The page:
Russia’s support for the Syrian regime in the face of the anti-government uprising in Syria and intense pressure from Western and Gulf Arab countries is motivated by extensive trade and military interests that go back to the Soviet era.
Russian officials may not think the world of President Bashar al-Assad and his handling of the crisis, but they will not give up easily on their most loyal Arab ally.
Assad Family: Moscow’s Old Friend
Syria was at odds with the West almost since independence in 1946, and the animosity deepened with growing American support for Israel, Syria’s chief rival. It was therefore only logical that leaders in Damascus, vulnerable to its more powerful neighbors, would look to Moscow for support.
Under late Syrian leader Hafez al-Assad (1971-2000), Syria’s client-patron relationship with the Soviet Union developed into one of the most enduring strategic partnerships in the Middle East, one that survived the collapse of the Soviet Union, and coming to power of Bashar al-Assad in 2000.
Russia’s Interests in Syria
But it’s not sentimentality for old friends, Russia has interests in Syria to protect:
- Arms industry: War is good for business. In 2011, Russia’s weapons industry exported around $1 billion worth of arms to Syria, and there are some $4 billion in outstanding contracts. Reuters has reported an increase in shipments of small arms since the beginning of the uprising.
- Trade ties: Other Russian businessmen have plenty to lose in Syria. As Syria’s manufacturing sector crumbles under the weight of sanctions (and years of mismanagement), the regime depends on imports of petroleum products, grains, electrical equipment and other Russian goods. In fact, trade between Syrian and Russia shot up by 58% to $1.97 billion in 2011, according to Russian sources.
- Tartous port: The most tangible prize Moscow gets from this relationship is access to a naval base in Syria’s port city of Tartous, Russia’s only navy outpost in the Mediterranean. Cooperation goes back to 1971, and in 2008 Tartous was converted into a permanent Russian base, with ambitious plans for modernization of facilities. Who would’ve thought back then…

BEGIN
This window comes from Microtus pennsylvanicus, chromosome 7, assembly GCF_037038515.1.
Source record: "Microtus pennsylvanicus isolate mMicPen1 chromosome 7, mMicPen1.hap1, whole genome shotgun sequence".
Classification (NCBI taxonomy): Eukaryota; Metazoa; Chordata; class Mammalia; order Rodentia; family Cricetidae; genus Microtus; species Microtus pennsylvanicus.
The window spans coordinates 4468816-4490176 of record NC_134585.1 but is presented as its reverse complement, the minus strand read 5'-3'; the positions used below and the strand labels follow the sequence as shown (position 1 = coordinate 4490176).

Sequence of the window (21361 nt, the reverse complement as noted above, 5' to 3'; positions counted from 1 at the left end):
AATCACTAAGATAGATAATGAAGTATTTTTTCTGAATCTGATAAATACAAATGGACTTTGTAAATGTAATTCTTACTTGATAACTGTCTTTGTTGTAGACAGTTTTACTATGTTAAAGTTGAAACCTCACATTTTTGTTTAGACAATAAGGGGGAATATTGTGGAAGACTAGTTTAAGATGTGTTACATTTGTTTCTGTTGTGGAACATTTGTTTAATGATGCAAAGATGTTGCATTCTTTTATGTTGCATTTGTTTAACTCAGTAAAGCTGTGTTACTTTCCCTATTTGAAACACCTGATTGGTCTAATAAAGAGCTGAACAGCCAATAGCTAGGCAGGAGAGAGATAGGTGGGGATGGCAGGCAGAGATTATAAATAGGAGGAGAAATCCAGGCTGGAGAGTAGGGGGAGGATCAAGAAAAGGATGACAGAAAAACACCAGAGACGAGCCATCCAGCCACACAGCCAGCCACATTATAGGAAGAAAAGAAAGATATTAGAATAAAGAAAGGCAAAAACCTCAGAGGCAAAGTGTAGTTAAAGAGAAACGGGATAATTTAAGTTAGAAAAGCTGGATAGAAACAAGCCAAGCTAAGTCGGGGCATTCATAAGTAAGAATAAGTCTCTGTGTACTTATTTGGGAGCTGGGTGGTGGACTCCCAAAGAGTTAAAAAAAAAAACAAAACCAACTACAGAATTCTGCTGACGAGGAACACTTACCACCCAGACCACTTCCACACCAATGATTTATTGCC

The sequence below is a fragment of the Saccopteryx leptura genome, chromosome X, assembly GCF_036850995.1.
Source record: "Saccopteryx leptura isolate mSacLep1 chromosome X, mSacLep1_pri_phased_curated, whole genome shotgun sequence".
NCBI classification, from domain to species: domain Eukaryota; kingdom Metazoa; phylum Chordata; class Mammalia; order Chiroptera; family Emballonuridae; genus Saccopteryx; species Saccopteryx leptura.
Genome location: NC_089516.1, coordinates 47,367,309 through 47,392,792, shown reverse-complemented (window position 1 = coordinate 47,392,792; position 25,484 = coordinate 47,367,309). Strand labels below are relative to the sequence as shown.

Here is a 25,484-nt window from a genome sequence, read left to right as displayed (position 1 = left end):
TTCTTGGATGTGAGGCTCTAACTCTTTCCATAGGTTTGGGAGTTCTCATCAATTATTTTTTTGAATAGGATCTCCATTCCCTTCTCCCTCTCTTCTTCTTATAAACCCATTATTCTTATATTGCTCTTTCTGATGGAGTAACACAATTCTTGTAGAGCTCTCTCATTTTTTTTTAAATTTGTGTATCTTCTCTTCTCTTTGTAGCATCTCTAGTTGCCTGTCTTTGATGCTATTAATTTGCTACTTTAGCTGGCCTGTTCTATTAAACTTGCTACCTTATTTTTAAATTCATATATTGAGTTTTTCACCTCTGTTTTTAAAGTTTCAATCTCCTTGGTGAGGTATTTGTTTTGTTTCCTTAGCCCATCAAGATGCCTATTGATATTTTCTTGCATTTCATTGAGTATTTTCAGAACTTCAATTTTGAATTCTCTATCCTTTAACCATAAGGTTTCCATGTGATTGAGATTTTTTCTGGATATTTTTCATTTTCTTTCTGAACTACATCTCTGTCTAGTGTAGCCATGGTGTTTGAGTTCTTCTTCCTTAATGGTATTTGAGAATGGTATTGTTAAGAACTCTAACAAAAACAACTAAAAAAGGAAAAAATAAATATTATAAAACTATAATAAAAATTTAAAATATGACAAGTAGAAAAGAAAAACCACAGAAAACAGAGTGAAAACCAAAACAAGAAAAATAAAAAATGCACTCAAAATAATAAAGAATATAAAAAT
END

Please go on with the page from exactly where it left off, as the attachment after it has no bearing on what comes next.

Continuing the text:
All of which makes this a serious game for Kremlin’s policy architects. If Assad is replaced by a Western-friendly government, would Russia’s contracts and investments be honored? And what of Tartous?
The Principle of Non-Interference
There are broader issues at stake. Non-interference in internal affairs of sovereign states is one of central tenets of Russia’s diplomacy. Like China, Russia feels this principle was blatantly violated in NATO’s campaign against late Libyan leader Col. Muammar al-Qaddafi in 2011.
“Regime change” in Syria is a red line for Moscow, and no UN Security Council resolution that comes close to authorizing an international military intervention against Assad can hope to bypass a Russian veto.Read more on options for intervention in Syria.
How Far is Russia Willing to Go for Assad?
But Assad’s handling of the uprising has been far from convincing, and the regime doesn’t seem to have a credible exit strategy, save for fighting to the last bullet.
I am positive Moscow recognizes this reality and will look for a face-saving formula that will guarantee it some kind of role in Syria, without allowing its regional prestige being dragged down by a doomed regime. Russia’s support for the peace plan of joint UN-Arab League envoy Kofi Annan was one of the means of reaching a political solution in Syria.
In May 2012, the New York Times reported Russia and US began exploring another scenario, the Yemeni transition model: Assad resigns and is replaced by a close associate who maintains parts of the regime while launching genuine but gradual democratization.
It sounds good in an ideal world but I wonder whether Syria is already way beyond any compromise solution. But until Russia decides Assad’s fate is definitively sealed, those arms shipments will keep docking at Tartous port.Go to Current Situation in the Middle East / Syria / Syrian Civil War